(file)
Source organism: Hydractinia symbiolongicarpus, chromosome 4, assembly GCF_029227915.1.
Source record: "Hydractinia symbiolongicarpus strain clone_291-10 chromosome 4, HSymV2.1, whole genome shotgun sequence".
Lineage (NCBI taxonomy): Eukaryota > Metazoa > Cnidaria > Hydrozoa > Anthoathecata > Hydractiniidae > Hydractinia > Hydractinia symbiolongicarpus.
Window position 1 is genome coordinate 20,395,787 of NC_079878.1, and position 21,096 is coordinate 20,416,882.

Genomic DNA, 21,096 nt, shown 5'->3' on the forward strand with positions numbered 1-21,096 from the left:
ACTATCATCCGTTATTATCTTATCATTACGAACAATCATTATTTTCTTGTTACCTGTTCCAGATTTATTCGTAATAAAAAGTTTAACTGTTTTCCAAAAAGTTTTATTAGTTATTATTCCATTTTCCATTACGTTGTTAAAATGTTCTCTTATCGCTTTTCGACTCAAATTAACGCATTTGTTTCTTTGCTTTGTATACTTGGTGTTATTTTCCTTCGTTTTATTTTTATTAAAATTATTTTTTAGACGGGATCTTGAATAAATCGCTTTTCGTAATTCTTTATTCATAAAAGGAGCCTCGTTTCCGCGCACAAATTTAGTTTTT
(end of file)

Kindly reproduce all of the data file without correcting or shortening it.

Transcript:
Source organism: Hydractinia symbiolongicarpus, chromosome 4, assembly GCF_029227915.1.
Source record: "Hydractinia symbiolongicarpus strain clone_291-10 chromosome 4, HSymV2.1, whole genome shotgun sequence".
Lineage (NCBI taxonomy): Eukaryota > Metazoa > Cnidaria > Hydrozoa > Anthoathecata > Hydractiniidae > Hydractinia > Hydractinia symbiolongicarpus.
Window position 1 is genome coordinate 20,395,787 of NC_079878.1, and position 21,096 is coordinate 20,416,882.

Genomic DNA, 21,096 nt, shown 5'->3' on the forward strand with positions numbered 1-21,096 from the left:
ACTATCATCCGTTATTATCTTATCATTACGAACAATCATTATTTTCTTGTTACCTGTTCCAGATTTATTCGTAATAAAAAGTTTAACTGTTTTCCAAAAAGTTTTATTAGTTATTATTCCATTTTCCATTACGTTGTTAAAATGTTCTCTTATCGCTTTTCGACTCAAATTAACGCATTTGTTTCTTTGCTTTGTATACTTGGTGTTATTTTCCTTCGTTTTATTTTTATTAAAATTATTTTTTAGACGGGATCTTGAATAAATCGCTTTTCGTAATTCTTTATTCATAAAAGGAGCCTCGTTTCCGCGCACAAATTTAGTTTTT